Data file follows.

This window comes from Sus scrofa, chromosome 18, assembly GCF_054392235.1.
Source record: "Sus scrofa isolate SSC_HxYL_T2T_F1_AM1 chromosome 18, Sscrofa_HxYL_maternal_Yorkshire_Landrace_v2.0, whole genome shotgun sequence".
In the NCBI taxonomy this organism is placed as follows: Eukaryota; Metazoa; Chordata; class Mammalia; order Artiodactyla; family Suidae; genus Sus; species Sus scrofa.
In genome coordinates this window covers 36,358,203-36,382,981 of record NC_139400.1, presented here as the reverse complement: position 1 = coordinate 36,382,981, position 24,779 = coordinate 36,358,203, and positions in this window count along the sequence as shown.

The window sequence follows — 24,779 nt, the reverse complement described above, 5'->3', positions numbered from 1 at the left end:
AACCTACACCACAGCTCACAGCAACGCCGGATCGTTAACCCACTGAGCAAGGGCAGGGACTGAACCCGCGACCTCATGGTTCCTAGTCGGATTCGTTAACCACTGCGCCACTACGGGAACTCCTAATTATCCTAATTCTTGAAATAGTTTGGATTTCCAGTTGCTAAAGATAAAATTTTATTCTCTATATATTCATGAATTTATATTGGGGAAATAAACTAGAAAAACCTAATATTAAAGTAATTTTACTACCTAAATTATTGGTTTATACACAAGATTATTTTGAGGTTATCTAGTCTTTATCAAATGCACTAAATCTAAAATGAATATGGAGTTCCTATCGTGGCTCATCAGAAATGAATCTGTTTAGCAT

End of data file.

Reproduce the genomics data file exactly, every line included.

This window comes from Sus scrofa, chromosome 18, assembly GCF_054392235.1.
Source record: "Sus scrofa isolate SSC_HxYL_T2T_F1_AM1 chromosome 18, Sscrofa_HxYL_maternal_Yorkshire_Landrace_v2.0, whole genome shotgun sequence".
In the NCBI taxonomy this organism is placed as follows: Eukaryota; Metazoa; Chordata; class Mammalia; order Artiodactyla; family Suidae; genus Sus; species Sus scrofa.
In genome coordinates this window covers 36,358,203-36,382,981 of record NC_139400.1, presented here as the reverse complement: position 1 = coordinate 36,382,981, position 24,779 = coordinate 36,358,203, and positions in this window count along the sequence as shown.

The window sequence follows — 24,779 nt, the reverse complement described above, 5'->3', positions numbered from 1 at the left end:
AACCTACACCACAGCTCACAGCAACGCCGGATCGTTAACCCACTGAGCAAGGGCAGGGACTGAACCCGCGACCTCATGGTTCCTAGTCGGATTCGTTAACCACTGCGCCACTACGGGAACTCCTAATTATCCTAATTCTTGAAATAGTTTGGATTTCCAGTTGCTAAAGATAAAATTTTATTCTCTATATATTCATGAATTTATATTGGGGAAATAAACTAGAAAAACCTAATATTAAAGTAATTTTACTACCTAAATTATTGGTTTATACACAAGATTATTTTGAGGTTATCTAGTCTTTATCAAATGCACTAAATCTAAAATGAATATGGAGTTCCTATCGTGGCTCATCAGAAATGAATCTGTTTAGCAT